‘If it’s good enough for the Dail and good enough for Westminster, then it’s good enough for us here - that was the view of one Ulster Unionist councillor attending last Tuesday’s meeting of Causeway Coast and Glens Borough Council.
Coleraine councillor William McCandless was speaking as members fell out for a second time,as they discussed whether the monthly full Council meeting should be opened with prayer.
During last month’s Corporate Policy and Resources Committee, Coleraine DUP councillor Mark Fielding put forward a notice of motion asking for the monthly meeting of Council to be opened with a prayer.
After some debate by committee members, it was agreed that two prayers, the Lord’s Prayer and a prayer put forward in councillor Fielding’s notice of motion, that had been used by Coleraine Borough Council, would be read at the start of meeting.
As the minutes of the committee meeting were put forward to be ratified before the full council meeting last Tuesday night, the issue was raised again.
However, Coleraine DUP councillor George Duddy pointed out that under standing orders, matters arising from Council committees could not be discussed at the full council meeting, unless they were put forward in writing 24 hours before hand.
In light of councillor Duddy’s comments, Ballymoney Sinn Fein councillor Phillip McGuigan pointed out that the prayer had in fact been put forward as a notice of motion.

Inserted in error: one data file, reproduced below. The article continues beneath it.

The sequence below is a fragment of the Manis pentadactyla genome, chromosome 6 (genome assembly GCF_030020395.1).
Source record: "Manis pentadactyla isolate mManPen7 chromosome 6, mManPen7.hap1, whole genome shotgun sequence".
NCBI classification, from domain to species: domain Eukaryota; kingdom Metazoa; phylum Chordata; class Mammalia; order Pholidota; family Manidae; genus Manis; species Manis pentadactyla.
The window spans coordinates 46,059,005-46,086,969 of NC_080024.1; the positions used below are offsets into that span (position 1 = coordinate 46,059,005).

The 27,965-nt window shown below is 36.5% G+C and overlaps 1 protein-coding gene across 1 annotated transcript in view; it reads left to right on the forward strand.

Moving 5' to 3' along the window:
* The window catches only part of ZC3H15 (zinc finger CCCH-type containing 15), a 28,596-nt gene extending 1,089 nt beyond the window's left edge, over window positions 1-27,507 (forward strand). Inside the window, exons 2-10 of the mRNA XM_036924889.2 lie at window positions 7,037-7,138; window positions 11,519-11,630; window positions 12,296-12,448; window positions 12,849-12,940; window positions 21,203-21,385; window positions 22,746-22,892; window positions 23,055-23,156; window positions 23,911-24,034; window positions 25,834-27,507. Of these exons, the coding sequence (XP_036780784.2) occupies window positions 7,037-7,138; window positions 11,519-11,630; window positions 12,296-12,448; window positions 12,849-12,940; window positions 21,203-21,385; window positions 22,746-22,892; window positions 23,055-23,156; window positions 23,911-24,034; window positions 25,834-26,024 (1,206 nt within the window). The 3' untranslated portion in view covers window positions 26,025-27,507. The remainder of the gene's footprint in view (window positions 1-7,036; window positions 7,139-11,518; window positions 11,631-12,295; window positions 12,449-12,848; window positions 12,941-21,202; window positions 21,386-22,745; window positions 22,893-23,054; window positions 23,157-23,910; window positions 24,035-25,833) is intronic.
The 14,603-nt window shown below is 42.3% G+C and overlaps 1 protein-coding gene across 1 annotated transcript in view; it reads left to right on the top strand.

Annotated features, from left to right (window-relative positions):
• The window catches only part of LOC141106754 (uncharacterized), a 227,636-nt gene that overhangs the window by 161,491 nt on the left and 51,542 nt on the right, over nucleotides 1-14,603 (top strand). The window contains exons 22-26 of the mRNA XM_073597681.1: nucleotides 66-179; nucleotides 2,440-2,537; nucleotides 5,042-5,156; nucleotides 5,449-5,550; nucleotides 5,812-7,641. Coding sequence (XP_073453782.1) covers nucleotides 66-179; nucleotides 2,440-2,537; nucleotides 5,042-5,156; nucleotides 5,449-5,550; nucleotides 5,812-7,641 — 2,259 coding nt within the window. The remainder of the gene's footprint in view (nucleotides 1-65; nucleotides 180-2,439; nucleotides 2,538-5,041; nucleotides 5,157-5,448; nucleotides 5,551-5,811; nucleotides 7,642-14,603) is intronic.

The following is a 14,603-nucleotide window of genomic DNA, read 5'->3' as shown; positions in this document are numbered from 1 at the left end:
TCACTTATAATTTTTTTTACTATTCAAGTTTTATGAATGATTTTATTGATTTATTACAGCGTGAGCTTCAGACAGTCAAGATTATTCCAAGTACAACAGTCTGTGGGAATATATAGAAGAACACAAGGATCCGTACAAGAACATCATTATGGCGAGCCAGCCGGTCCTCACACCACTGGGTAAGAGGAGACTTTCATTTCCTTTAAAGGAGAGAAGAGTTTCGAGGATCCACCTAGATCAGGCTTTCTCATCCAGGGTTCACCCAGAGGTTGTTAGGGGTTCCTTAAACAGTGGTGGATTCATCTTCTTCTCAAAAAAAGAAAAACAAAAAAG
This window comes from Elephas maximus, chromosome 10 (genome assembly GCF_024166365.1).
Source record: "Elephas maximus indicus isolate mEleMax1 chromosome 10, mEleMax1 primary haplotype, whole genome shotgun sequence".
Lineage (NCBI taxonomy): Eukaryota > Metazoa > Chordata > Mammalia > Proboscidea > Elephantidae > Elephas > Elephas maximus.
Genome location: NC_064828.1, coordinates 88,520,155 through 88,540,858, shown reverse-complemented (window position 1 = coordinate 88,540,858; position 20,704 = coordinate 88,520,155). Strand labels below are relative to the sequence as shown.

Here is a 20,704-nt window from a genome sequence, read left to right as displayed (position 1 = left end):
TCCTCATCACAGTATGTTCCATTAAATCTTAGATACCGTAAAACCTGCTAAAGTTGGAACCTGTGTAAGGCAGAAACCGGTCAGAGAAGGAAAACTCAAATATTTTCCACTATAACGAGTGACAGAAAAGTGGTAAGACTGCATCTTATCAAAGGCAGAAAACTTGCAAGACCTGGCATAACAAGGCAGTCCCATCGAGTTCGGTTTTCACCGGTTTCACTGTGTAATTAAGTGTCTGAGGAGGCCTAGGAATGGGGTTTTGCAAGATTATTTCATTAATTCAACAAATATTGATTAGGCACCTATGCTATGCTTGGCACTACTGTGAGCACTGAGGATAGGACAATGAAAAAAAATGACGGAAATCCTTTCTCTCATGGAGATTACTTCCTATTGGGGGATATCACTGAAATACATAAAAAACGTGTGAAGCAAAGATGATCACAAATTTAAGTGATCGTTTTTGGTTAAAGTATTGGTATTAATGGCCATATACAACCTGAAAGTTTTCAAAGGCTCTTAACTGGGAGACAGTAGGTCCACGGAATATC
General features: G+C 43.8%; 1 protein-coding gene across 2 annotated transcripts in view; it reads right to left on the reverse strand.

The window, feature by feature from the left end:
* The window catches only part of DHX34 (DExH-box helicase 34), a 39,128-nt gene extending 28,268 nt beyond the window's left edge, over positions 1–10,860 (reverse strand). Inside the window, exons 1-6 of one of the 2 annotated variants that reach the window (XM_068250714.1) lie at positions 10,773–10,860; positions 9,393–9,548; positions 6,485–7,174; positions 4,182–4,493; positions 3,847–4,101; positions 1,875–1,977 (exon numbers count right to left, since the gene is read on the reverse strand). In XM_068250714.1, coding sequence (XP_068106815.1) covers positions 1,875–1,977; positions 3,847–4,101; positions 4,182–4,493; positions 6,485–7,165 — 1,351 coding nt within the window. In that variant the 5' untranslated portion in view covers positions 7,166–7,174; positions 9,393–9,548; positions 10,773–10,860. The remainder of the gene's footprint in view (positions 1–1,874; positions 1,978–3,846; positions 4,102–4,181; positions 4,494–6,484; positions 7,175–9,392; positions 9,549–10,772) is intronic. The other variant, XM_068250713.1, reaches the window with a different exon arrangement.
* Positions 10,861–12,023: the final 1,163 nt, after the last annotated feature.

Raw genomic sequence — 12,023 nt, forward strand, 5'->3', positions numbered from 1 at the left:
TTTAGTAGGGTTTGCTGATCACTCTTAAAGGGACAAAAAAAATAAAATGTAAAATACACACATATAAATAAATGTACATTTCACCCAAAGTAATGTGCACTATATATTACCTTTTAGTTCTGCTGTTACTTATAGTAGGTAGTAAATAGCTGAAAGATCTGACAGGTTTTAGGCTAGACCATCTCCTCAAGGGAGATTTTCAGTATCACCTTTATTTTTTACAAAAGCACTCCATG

After a debate lasting 15 minutes, members agreed to seek legal advice on how Council standing orders covered a notice of motion.
During the debate, Moyle Sinn Fein councillor Cara McShane she was worried that council staff would have to ‘sit through’ a Christian procedure, she said: “Lawyers must be rubbing their hands, this is a test case waiting to happen.”
Her party colleague, councillor McGuigan asked how a prayer fitted in with Council’s equality policy and said that the actions could be making a member of staff feel ‘uncomfortable’.
Reading out a prayer, Ballymoney DUP councillor Ian Stevenson revealed that it was the prayer that was read at the start of the day’s business in the Dail. “I have never heard Sinn Fein or any nationalist party objecting to prayer in the Dail, he said.
UUP Ballymoney councillor Darryl Wilson said he was ‘disappointed’ that Council was again debating a prayer. “I cannot leave my religious beliefs at the door, they are with me wherever I am,” he said.
Chair, Mayor of the Borough, Michelle Knight McQuillan concluded the debate advising members that Council would seek legal clarification on how a notice of motion was covered by standing orders.